Resource Conservation and Development 

The new conservation stance calls for a re-evaluation of the use of the Earth’s bounty and the acknowledgement that all living creatures and inert matter are valuable, have the right to exist and thrive and should be treated with respect. Resources that are taken for human consumption should be done so predicated on the grounds of thoughtfulness and reverence for what they give to humanity and without a motive for exploitation and domination. A shift from anthropocentric to eco-centric values is urgently needed in all human endeavors and a new worldview should be articulated to empower the new ecological perspective.

Animals should have rights to respect and benevolent treatment by humans and should not be subjugated to sport hunting, captivity in zoos and circuses. They should also not be used for scientific experiments that are painful or psychologically harmful or to test products designed for people. Wild animals that are not biologically suitable for domestication should not be utilized as pets for humans and should not be “broken” or treated in such a manner that domestication be forced upon them. Science should also not attempt to genetically alter wild animal characteristics to make them suitable for domestication.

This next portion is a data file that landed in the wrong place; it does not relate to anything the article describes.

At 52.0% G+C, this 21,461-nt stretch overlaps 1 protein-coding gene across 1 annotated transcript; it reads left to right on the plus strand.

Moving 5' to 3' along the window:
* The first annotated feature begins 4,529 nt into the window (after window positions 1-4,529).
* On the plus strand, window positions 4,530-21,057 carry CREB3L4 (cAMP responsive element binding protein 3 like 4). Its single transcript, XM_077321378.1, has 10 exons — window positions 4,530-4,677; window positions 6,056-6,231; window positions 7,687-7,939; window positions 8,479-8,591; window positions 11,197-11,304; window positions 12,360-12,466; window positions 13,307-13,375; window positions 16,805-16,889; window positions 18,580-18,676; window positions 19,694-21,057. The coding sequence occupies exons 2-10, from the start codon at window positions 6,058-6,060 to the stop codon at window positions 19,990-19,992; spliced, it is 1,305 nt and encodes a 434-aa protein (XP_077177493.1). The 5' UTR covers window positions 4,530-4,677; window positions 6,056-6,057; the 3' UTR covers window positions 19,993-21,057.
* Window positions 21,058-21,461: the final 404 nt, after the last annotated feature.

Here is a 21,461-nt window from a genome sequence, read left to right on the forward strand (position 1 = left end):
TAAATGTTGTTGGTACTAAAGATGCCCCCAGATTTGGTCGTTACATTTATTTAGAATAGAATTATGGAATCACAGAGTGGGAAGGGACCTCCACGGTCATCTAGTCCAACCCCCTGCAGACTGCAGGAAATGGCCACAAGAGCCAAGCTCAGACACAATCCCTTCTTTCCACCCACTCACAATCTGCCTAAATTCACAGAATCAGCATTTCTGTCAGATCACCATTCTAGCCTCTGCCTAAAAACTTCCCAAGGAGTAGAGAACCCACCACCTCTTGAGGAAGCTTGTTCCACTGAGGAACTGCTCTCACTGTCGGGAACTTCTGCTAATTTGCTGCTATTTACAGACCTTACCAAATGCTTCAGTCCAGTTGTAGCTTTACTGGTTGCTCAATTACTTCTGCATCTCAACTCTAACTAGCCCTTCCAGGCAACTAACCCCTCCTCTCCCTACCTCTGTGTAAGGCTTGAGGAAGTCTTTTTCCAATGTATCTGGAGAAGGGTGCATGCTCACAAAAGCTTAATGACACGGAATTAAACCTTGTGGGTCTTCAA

The planet’s geography including its landscapes, soil, air, water and minerals should be appreciated for their inherent value and utilized conservatively with sustainability in mind. The fact that the planet has as one of its aspects, immeasurable beauty, is another reason to respect and care for this wonder of creation.

People should be treated with respect and allowed to live a life based on individual meaning, purpose, ideology and lifestyle without interference except when questions of ethics arise. Humanity should not be perceived as a resource to be controlled and exploited for the benefit of either other individuals or for the benefit of society as a whole.


Deep Ecology: Living as if Nature Mattered by Bill Devall and George Sessions, 1985 by Gibbs M. Smith, Inc. The Reformist Response, pp. 51-61.

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